Therefore, the voice of women is also silenced because of circumstances emanating from politics which is termed the game of the fittest and the nature of politics which is patriarchal.

Recently, Citizens Coalition for Change (CCC) legislator Jasmine Toffa was assaulted and this instils fear in women to fight for their space in the political arena.

Therefore, government should take note of women in politics and uphold laws and domesticate international laws that protect women against abuse.

Concerning women’s empowerment, government should ensure gender equality in the electoral and political spheres and this demands a thorough legislative framework and the co-operation of various State and non-State actors.

Organisations including the Zimbabwe Electoral Commission (Zec), the courts, government departments, statutory commissions responsible for gender issues, and civil society should up their game.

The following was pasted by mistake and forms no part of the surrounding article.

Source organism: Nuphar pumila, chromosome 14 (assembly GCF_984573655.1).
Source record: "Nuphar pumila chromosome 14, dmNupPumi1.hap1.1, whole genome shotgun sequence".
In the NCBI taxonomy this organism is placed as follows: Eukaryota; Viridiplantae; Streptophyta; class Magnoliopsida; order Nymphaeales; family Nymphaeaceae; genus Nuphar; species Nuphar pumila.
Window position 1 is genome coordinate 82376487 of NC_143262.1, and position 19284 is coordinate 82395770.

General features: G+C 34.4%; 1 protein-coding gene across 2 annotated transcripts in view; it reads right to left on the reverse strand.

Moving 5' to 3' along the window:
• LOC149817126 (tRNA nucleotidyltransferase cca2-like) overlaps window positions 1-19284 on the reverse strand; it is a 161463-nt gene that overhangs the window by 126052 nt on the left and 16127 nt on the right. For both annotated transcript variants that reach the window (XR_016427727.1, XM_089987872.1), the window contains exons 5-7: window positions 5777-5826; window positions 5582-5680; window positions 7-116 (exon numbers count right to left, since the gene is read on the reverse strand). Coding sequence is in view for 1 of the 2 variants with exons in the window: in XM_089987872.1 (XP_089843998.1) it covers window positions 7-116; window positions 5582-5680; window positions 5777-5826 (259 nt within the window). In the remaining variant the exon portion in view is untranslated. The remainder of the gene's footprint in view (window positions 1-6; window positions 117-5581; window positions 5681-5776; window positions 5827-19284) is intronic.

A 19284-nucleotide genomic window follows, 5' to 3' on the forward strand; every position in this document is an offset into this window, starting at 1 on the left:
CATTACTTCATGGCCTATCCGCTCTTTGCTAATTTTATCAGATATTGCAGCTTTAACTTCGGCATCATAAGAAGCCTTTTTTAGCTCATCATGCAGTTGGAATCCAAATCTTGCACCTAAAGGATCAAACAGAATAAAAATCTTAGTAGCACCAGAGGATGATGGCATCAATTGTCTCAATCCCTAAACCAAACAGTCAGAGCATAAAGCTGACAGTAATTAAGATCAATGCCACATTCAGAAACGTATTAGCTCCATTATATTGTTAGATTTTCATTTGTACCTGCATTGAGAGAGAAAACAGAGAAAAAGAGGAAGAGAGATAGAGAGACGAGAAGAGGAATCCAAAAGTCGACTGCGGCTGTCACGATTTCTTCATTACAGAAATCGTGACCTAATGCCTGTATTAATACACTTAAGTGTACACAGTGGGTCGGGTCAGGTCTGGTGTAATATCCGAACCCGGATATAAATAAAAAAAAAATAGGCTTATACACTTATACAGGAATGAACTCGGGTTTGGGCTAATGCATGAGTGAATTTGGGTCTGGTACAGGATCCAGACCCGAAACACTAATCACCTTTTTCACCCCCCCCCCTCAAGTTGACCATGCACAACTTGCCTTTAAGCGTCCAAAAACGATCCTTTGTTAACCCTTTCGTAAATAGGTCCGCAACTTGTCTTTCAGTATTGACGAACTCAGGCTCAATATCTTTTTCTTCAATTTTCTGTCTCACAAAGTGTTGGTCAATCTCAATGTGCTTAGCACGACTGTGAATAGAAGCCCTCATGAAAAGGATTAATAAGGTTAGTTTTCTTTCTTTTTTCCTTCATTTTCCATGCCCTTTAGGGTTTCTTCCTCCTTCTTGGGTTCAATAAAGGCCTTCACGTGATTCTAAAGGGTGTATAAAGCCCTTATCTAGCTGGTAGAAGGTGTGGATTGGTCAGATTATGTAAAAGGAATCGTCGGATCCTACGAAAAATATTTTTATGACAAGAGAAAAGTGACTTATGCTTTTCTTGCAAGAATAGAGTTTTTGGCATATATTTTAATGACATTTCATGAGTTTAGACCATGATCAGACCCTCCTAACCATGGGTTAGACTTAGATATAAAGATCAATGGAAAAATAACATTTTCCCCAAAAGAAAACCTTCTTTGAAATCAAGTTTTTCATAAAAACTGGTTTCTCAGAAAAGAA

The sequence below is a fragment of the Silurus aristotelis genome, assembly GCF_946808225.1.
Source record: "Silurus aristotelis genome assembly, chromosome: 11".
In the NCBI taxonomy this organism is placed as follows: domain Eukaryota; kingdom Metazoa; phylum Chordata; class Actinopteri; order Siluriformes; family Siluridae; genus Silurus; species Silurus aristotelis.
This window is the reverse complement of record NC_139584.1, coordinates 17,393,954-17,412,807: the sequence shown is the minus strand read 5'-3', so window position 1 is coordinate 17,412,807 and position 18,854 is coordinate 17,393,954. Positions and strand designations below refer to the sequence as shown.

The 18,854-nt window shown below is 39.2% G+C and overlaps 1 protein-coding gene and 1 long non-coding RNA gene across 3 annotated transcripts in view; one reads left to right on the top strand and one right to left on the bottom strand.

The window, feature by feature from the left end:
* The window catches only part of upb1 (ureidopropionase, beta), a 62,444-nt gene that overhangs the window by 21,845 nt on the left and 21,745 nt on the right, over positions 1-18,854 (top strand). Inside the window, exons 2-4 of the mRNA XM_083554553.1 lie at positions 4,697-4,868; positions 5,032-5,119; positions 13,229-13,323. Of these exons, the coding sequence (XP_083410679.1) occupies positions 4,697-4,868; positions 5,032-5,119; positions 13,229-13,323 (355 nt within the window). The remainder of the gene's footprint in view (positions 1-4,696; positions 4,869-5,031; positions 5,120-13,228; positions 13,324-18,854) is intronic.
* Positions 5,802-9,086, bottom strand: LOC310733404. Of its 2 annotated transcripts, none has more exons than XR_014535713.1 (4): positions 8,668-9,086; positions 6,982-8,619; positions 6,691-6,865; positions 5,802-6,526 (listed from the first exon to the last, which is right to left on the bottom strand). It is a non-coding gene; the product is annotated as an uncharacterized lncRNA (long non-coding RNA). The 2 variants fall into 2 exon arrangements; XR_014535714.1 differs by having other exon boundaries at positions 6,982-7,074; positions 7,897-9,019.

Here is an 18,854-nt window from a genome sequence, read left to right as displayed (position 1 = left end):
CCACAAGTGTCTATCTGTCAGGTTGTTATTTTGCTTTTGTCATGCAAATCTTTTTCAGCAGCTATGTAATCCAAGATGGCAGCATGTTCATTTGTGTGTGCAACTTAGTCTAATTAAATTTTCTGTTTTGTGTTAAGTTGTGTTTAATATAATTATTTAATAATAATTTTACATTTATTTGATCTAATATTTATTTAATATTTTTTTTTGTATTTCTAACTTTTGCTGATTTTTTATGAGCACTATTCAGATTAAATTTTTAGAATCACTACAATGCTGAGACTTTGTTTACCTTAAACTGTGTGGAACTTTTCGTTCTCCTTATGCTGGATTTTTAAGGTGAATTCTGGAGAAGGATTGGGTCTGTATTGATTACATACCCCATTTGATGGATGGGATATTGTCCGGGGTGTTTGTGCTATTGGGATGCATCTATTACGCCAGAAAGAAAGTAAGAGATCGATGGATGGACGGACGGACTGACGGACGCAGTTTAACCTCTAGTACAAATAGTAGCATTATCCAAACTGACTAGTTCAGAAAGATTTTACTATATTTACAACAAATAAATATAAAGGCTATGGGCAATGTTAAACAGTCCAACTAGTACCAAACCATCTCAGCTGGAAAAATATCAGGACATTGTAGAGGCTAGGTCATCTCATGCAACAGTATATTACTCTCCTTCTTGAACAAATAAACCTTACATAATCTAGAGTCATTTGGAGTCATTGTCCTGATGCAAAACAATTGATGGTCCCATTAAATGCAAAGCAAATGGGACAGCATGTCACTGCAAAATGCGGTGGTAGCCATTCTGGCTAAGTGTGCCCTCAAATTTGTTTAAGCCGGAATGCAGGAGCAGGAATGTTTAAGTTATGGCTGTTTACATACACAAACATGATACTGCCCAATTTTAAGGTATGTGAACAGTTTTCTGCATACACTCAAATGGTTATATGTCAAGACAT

The charging of exorbitant and arbitrary fees by Zec should stop because these fees hinder women participation in politics.

Civil society has, particularly, been instrumental in ensuring fair political representation and violence-free-elections by providing institutional and legal support that ensures meaningful participation of women in politics.

Government also has to collaborate with women organisations by funding projects and investing in extensive research programmes on women’s participation.